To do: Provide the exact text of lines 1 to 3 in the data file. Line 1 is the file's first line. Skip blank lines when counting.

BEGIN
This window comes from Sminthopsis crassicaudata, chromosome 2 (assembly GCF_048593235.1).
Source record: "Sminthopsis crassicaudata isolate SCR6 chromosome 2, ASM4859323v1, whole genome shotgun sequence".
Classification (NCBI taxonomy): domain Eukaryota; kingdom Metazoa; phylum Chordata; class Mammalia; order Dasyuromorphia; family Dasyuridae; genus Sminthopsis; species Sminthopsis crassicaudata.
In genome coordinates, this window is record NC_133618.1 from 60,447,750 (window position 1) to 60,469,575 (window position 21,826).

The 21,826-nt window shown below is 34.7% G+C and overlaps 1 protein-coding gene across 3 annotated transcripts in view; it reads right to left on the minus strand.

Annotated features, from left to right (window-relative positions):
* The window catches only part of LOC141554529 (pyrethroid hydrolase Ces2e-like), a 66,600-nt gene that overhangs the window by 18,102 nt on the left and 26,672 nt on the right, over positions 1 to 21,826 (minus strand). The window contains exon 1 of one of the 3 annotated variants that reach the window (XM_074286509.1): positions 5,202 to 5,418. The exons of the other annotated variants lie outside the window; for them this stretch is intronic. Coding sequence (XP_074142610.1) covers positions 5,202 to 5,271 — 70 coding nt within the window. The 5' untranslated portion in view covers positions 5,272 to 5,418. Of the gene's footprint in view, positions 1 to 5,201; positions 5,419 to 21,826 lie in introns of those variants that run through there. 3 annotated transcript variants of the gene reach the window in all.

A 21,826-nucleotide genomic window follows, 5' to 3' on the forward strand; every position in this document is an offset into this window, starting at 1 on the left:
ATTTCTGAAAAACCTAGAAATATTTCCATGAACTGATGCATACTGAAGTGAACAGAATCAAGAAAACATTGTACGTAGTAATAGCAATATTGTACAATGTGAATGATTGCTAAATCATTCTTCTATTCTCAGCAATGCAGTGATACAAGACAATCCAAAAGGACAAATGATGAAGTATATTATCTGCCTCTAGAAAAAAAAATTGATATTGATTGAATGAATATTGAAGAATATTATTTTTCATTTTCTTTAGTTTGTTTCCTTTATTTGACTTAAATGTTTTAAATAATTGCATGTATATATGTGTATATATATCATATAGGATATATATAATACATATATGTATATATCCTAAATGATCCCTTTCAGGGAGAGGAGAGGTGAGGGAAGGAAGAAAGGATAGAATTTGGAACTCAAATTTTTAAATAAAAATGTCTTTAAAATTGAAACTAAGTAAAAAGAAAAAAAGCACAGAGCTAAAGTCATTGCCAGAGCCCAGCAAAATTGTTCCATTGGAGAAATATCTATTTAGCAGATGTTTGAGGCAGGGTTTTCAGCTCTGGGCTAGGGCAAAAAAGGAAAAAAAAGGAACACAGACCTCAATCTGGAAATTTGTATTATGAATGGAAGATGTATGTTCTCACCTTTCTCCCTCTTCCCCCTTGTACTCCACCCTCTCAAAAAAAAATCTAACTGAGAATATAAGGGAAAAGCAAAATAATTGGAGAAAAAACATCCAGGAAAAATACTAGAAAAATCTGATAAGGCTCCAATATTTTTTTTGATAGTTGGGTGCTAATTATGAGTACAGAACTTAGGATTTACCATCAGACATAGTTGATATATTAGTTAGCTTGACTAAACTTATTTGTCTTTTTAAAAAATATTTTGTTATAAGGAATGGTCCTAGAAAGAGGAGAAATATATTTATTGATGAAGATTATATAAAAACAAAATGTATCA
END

This window comes from Sminthopsis crassicaudata, chromosome 2 (assembly GCF_048593235.1).
Source record: "Sminthopsis crassicaudata isolate SCR6 chromosome 2, ASM4859323v1, whole genome shotgun sequence".
Classification (NCBI taxonomy): domain Eukaryota; kingdom Metazoa; phylum Chordata; class Mammalia; order Dasyuromorphia; family Dasyuridae; genus Sminthopsis; species Sminthopsis crassicaudata.